Sir Peter MacCallum always wanted to study medicine.

Born in Scotland in 1885, he grew up in New Zealand, where he left school at just 12 to work in an ironmonger’s store. His health suffered as a result of the work, and on medical advice he returned to his studies. Peter went on to win a scholarship to university where he earned his Master’s Degree before packing up everything he owned, boarding a ship and working his passage to England.

He was accepted to study Medicine at the University of Edinburgh, but on completion only worked in general practice for six months before being called up for service in the Royal Army Medical Service. Sir Peter served as a medic on the Western Front during World War I, for which he won the Military Cross.

Then, in 1918, he was gassed and evacuated to England where he eventually shifted the focus of his career to pathology and research.

In 1924 Sir Peter was offered two positions: chairs of pathology at Johannesburg, South Africa, and at the University of Melbourne.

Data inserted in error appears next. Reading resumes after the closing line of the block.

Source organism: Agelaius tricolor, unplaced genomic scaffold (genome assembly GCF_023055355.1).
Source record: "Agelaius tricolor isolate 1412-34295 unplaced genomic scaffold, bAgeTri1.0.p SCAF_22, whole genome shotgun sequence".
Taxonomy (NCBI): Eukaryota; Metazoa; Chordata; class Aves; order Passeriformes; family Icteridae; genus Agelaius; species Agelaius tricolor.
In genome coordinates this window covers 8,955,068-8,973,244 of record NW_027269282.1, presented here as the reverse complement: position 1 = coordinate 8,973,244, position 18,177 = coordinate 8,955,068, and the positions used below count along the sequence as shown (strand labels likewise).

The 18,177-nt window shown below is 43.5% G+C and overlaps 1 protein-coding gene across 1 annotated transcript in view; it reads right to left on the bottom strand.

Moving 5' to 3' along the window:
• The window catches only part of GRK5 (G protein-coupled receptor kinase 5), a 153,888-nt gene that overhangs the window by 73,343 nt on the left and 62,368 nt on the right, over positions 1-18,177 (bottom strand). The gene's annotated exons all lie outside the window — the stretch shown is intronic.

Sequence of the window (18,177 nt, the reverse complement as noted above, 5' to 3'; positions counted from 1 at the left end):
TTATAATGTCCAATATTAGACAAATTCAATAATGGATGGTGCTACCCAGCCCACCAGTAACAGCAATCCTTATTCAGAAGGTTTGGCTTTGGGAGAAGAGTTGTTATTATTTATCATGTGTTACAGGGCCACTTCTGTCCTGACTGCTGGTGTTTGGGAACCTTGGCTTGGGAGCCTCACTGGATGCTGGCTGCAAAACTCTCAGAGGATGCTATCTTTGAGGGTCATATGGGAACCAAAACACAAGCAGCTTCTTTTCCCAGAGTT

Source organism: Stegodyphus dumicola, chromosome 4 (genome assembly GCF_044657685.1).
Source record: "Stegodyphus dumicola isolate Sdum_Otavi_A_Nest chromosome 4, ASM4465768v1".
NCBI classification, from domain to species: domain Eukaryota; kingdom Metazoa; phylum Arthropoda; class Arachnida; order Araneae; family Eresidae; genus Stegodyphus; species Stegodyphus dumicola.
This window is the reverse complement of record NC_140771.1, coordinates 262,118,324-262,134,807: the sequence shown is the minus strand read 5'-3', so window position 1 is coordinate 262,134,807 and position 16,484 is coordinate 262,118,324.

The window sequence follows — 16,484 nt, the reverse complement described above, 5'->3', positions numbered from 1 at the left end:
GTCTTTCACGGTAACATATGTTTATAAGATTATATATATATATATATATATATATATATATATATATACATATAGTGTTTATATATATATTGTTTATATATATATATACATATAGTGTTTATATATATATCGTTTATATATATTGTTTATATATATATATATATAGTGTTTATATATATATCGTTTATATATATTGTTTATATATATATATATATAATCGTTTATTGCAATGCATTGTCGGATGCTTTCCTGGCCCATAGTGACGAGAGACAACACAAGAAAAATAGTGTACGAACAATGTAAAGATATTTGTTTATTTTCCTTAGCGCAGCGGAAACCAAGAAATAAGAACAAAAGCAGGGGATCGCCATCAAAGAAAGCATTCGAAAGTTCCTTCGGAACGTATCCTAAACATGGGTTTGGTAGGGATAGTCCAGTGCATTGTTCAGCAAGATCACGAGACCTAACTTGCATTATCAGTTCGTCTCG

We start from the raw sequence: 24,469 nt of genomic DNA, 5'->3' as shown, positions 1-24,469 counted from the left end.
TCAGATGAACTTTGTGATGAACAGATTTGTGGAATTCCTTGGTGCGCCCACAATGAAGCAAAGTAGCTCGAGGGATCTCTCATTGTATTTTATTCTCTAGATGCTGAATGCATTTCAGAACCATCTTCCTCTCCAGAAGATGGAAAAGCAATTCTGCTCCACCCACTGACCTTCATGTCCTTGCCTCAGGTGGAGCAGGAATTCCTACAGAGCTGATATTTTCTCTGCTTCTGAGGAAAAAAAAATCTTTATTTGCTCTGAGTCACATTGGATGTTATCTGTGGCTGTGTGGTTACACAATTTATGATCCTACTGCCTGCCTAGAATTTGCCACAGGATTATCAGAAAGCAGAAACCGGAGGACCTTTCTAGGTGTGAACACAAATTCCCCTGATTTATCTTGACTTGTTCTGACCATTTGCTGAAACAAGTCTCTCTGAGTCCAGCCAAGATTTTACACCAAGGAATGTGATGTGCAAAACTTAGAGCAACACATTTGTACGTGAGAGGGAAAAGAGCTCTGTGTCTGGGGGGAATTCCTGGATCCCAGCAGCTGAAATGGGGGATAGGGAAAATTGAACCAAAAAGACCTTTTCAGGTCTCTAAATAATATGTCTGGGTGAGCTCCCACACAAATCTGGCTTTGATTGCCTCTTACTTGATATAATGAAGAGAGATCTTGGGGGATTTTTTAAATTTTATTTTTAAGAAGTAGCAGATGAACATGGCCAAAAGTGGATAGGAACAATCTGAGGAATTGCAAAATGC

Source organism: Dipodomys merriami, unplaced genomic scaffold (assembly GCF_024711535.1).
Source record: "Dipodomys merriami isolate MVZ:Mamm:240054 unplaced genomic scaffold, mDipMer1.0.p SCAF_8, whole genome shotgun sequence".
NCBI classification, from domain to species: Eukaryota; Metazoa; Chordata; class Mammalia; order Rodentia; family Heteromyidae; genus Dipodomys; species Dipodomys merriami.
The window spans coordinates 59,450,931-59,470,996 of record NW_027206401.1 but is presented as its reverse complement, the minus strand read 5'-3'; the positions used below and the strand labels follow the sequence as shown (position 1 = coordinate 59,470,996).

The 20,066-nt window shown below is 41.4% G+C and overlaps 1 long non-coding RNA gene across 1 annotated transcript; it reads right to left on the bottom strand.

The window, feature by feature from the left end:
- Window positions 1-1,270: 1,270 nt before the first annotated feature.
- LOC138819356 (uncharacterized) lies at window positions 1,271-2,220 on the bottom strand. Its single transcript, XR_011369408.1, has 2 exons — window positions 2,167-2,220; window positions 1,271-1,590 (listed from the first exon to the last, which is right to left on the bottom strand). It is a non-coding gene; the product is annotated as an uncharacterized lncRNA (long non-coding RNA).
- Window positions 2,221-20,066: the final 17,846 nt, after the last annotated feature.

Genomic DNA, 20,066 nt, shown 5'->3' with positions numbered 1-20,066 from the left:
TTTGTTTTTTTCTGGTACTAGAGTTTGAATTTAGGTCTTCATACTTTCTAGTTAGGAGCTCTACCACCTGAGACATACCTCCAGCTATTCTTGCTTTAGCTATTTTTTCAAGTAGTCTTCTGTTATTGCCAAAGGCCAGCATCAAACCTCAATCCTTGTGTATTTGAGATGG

He chose Melbourne.

Here, he was welcomed by a medical establishment ready to embrace the change he represented. And Sir Peter delivered with energy and commitment.

He supported the proposal for a new medical school, leading to the Royal Melbourne Hospital being relocated closer to the university. He was dean of the Faculty of Medicine, chair of the Professorial Board and a member of Council.

He was also instrumental in setting up Victoria’s first cancer centre in 1949. The ‘cancer institute’ had humble beginnings – just one room of the Queen Victoria Hospital in Melbourne – but it has flourished.

Sir Peter MacCallum was an influential leader, known for his compassion, generosity and staunch principles. In 1953 he was knighted for his contributions to health and education.

In 1986 the Cancer Institute changed its name to the Peter MacCallum Cancer Centre in honour of Sir Peter’s legacy.

Today, the Peter MacCallum Cancer Centre is the only public hospital in Australia solely dedicated to cancer research, treatment and care. It is housed in the purpose-built $1 billion Victorian Comprehensive Cancer building in Parkville, where Sir Peter MacCallum’s commitment to humanity, care and research lives on.

Create your own interpretation of this artwork with our colouring-in sheet.

Illustrated by Antra Svarcs